Naveen Kishore, Urvashi Butalia, and Vera Michalski in conversation with Manasi Subramaniam
Presented by Seagull School
For over thirty years, Naveen Kishore has been one of the leading figures in the Indian and global publishing scene. After being told that as an Indian publisher he should focus on Indian writing, Naveen set up a publishing house in the west as a statement. It now has a back catalogue of over 600 books published. Europe and the Americas took notice and responded by awarding him with a Goethe Medal and naming him Chevalier Ordre des Arts et des Lettres. A firm believer in loving what you do, Naveen Kishore regards publishing as his life’s work and has brought a passion and commitment to his work that has been instrumental in making him one of the biggest names in the business. An erudite and entertaining public speaker, his talks at innumerable events across the world have been replete with observations that are simultaneously pithy and profound.
The founder of the first feminist publishing house in India, Urvashi Butalia has made it her business to ensure that she can provide a platform for the voiceless to voice themselves. Unafraid and unflinching, she has long been one of the leading luminaries in the Indian social justice sector, advocating for the marginalised, and speaking out against the patriarchy and other institutional forms of discrimination. Her award-winning book, The Other Side of Silence: Voices from the Partition of India, has been noted for its stark and poignant description of the largest mass migration in human history and the violence that ensued in its wake from the point of view of people who were trapped amidst the storm. A popular speaker known for her penchant to speak truth to power, Urvashi Butalia has carved a unique niche for herself in the consciousness of India.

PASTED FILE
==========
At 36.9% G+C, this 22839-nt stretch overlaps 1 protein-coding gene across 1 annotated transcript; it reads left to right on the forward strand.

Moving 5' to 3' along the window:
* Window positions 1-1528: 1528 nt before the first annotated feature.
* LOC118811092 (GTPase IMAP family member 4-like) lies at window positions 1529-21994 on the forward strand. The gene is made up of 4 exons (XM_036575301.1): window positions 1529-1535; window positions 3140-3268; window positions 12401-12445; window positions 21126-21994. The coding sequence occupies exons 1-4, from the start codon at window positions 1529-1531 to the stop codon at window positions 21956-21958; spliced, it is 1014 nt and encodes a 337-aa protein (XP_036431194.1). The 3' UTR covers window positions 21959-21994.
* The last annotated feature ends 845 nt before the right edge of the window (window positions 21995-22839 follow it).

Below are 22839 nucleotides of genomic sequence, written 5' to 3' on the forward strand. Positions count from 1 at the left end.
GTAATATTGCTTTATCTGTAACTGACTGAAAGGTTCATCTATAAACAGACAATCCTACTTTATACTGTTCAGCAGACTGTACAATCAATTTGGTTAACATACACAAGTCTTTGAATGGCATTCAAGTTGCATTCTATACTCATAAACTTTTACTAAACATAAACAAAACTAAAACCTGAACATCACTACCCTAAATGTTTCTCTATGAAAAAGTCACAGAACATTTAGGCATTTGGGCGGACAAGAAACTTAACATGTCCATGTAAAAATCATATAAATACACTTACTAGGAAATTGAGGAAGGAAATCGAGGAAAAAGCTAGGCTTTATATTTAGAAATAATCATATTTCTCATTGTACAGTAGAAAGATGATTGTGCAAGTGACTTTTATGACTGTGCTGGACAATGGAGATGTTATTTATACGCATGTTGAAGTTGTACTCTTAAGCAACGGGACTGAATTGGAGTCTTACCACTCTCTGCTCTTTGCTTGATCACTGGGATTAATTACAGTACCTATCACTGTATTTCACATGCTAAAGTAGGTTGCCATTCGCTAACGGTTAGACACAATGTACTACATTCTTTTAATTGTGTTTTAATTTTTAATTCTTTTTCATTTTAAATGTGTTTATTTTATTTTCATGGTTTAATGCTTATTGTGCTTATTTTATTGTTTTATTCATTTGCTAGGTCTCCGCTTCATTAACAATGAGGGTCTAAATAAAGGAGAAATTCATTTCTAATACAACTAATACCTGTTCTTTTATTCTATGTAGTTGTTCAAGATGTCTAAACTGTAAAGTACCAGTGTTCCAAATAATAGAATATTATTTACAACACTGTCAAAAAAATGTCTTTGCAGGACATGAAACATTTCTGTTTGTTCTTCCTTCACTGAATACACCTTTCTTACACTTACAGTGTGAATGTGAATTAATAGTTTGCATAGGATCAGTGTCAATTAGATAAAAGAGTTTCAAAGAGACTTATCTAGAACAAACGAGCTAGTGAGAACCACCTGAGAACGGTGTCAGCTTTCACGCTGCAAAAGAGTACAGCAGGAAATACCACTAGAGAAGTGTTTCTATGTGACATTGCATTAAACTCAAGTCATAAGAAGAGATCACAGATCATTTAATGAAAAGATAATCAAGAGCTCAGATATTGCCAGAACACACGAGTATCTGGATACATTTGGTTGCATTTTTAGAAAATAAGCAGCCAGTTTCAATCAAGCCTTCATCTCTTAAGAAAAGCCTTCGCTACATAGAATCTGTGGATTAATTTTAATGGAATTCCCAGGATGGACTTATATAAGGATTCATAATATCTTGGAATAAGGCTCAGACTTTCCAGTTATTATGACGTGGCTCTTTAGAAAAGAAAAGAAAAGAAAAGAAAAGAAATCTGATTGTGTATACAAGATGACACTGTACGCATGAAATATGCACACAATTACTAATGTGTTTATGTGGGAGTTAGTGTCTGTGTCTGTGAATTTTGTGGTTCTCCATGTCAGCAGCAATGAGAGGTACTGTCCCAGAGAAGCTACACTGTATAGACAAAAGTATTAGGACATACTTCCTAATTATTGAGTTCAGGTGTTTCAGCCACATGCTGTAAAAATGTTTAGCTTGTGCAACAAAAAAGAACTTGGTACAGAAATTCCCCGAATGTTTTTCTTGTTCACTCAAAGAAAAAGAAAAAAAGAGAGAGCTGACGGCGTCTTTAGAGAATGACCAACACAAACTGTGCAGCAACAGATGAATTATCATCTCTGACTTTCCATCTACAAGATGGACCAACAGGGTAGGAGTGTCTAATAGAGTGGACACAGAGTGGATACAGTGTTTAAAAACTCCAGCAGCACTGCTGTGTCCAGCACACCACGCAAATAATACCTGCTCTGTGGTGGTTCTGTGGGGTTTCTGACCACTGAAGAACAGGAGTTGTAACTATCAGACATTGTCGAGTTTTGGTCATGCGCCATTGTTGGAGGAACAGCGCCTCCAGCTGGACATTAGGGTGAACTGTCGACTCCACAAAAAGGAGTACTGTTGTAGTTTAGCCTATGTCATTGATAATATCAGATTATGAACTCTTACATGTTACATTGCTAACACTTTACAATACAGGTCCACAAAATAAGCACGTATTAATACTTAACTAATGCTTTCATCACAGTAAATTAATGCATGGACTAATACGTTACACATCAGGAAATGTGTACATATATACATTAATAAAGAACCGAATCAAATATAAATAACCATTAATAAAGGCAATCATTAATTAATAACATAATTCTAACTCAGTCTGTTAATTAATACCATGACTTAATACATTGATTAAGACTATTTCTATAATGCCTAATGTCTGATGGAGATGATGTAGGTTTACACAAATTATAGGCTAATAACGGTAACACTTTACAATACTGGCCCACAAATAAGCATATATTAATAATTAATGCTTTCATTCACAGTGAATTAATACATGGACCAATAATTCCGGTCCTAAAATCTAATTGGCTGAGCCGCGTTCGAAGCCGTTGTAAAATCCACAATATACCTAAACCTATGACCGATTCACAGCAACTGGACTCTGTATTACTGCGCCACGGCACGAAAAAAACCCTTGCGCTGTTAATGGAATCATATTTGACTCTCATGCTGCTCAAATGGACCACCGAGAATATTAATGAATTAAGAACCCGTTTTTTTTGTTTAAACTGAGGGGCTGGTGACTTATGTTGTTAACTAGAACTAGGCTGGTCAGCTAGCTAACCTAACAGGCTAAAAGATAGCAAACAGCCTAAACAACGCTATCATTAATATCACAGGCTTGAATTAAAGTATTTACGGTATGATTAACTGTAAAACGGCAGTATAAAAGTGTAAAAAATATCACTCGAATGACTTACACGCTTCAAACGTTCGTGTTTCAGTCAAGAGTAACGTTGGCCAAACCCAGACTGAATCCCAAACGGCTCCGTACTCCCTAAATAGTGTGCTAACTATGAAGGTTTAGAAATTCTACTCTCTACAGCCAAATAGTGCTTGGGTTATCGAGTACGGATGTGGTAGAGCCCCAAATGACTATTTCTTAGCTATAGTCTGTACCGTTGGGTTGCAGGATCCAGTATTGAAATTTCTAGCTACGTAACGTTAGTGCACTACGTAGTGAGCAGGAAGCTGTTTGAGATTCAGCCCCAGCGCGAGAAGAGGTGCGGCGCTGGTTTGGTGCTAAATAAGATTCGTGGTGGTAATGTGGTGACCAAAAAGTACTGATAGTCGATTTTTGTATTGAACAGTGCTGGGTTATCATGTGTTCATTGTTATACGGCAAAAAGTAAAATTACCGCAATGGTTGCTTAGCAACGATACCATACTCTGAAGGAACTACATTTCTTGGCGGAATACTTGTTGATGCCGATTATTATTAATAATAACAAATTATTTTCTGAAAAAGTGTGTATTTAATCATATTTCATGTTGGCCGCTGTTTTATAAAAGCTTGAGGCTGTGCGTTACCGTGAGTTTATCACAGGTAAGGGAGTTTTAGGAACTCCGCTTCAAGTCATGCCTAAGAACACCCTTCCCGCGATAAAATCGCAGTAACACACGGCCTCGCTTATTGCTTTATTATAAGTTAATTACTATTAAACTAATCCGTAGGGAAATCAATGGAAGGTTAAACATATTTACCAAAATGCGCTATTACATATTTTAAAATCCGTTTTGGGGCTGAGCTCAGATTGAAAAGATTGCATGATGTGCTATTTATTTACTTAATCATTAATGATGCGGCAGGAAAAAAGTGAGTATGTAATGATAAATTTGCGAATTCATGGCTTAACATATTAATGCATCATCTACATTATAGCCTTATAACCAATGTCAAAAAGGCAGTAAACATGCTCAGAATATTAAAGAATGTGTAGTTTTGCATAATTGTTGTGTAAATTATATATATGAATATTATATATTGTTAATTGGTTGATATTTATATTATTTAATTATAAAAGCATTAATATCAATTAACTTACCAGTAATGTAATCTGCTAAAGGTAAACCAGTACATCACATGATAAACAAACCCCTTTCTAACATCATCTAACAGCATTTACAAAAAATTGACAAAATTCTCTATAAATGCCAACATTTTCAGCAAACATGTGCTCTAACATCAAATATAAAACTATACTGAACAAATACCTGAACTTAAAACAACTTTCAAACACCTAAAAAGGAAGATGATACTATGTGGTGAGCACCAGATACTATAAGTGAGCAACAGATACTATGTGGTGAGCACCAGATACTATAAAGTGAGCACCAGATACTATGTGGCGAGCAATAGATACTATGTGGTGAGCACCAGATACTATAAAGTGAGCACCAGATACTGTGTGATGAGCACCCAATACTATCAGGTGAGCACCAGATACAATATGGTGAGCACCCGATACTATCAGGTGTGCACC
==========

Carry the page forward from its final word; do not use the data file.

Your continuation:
Vera Michalski-Hoffman is one of the most widely renowned publishers in the European literary market. The president of several publishing houses across France, Poland, and Switzerland; her Libella Group is responsible for bringing out over 350 new books every year. Her thirty-year long career in the world of publishing has seen her win numerous awards and honours, from being named an Officer of the Order of Merit of the Republic of Poland, to being awarded the Chevalier Ordre des Arts et des Lettres from the French Republic as well as being awarded the Decoration of Honor Meritorious for Polish Culture and the Polish “Bene Merito” honorary distinction. Her work as a publisher has been augmented by her dedication to charity. The Jan Michalski Foundation, named in honour of her late husband, has been at the forefront of providing writers with the tools and platforms they need to flourish.
Beyond the realm of art, where all that matters is the beauty of the text and the originality of the idea, the world of literature is ultimately a business. The first session of the second day of Jaipur BookMark at the ZEE Jaipur Literature Festival saw some of the world’s leading publishers discuss the present and future of the business of books.